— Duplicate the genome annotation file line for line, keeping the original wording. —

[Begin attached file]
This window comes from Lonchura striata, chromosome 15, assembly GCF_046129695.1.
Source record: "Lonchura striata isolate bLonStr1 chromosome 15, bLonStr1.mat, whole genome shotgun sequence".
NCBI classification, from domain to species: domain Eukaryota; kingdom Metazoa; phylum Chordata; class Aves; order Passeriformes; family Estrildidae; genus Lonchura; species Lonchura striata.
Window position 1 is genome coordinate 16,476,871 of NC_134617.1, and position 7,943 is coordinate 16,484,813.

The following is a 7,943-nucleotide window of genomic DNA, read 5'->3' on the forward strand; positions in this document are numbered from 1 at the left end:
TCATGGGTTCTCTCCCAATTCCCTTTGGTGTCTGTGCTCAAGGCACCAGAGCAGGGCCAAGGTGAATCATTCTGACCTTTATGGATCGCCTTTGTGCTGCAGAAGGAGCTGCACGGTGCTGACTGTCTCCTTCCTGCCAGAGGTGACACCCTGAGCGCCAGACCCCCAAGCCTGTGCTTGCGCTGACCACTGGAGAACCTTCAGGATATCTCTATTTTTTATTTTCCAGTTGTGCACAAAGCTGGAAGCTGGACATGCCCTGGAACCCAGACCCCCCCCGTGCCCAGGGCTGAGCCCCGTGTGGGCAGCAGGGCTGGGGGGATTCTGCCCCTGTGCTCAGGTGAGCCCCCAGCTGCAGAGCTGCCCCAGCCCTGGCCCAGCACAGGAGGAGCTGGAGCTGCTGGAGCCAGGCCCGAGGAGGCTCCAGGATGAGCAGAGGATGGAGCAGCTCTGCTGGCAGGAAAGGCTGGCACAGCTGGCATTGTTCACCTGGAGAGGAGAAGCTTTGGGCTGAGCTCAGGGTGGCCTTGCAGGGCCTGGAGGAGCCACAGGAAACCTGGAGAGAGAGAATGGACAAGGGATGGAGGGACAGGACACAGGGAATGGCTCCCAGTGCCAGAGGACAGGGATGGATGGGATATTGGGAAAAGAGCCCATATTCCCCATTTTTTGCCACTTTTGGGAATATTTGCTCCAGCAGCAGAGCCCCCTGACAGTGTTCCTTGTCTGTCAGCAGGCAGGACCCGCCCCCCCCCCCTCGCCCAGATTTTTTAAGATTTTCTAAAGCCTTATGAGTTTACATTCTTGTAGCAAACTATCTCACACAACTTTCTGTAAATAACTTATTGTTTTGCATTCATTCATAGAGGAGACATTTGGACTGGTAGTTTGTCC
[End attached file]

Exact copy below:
This window comes from Lonchura striata, chromosome 15, assembly GCF_046129695.1.
Source record: "Lonchura striata isolate bLonStr1 chromosome 15, bLonStr1.mat, whole genome shotgun sequence".
NCBI classification, from domain to species: domain Eukaryota; kingdom Metazoa; phylum Chordata; class Aves; order Passeriformes; family Estrildidae; genus Lonchura; species Lonchura striata.
Window position 1 is genome coordinate 16,476,871 of NC_134617.1, and position 7,943 is coordinate 16,484,813.

The following is a 7,943-nucleotide window of genomic DNA, read 5'->3' on the forward strand; positions in this document are numbered from 1 at the left end:
TCATGGGTTCTCTCCCAATTCCCTTTGGTGTCTGTGCTCAAGGCACCAGAGCAGGGCCAAGGTGAATCATTCTGACCTTTATGGATCGCCTTTGTGCTGCAGAAGGAGCTGCACGGTGCTGACTGTCTCCTTCCTGCCAGAGGTGACACCCTGAGCGCCAGACCCCCAAGCCTGTGCTTGCGCTGACCACTGGAGAACCTTCAGGATATCTCTATTTTTTATTTTCCAGTTGTGCACAAAGCTGGAAGCTGGACATGCCCTGGAACCCAGACCCCCCCCGTGCCCAGGGCTGAGCCCCGTGTGGGCAGCAGGGCTGGGGGGATTCTGCCCCTGTGCTCAGGTGAGCCCCCAGCTGCAGAGCTGCCCCAGCCCTGGCCCAGCACAGGAGGAGCTGGAGCTGCTGGAGCCAGGCCCGAGGAGGCTCCAGGATGAGCAGAGGATGGAGCAGCTCTGCTGGCAGGAAAGGCTGGCACAGCTGGCATTGTTCACCTGGAGAGGAGAAGCTTTGGGCTGAGCTCAGGGTGGCCTTGCAGGGCCTGGAGGAGCCACAGGAAACCTGGAGAGAGAGAATGGACAAGGGATGGAGGGACAGGACACAGGGAATGGCTCCCAGTGCCAGAGGACAGGGATGGATGGGATATTGGGAAAAGAGCCCATATTCCCCATTTTTTGCCACTTTTGGGAATATTTGCTCCAGCAGCAGAGCCCCCTGACAGTGTTCCTTGTCTGTCAGCAGGCAGGACCCGCCCCCCCCCCCTCGCCCAGATTTTTTAAGATTTTCTAAAGCCTTATGAGTTTACATTCTTGTAGCAAACTATCTCACACAACTTTCTGTAAATAACTTATTGTTTTGCATTCATTCATAGAGGAGACATTTGGACTGGTAGTTTGTCC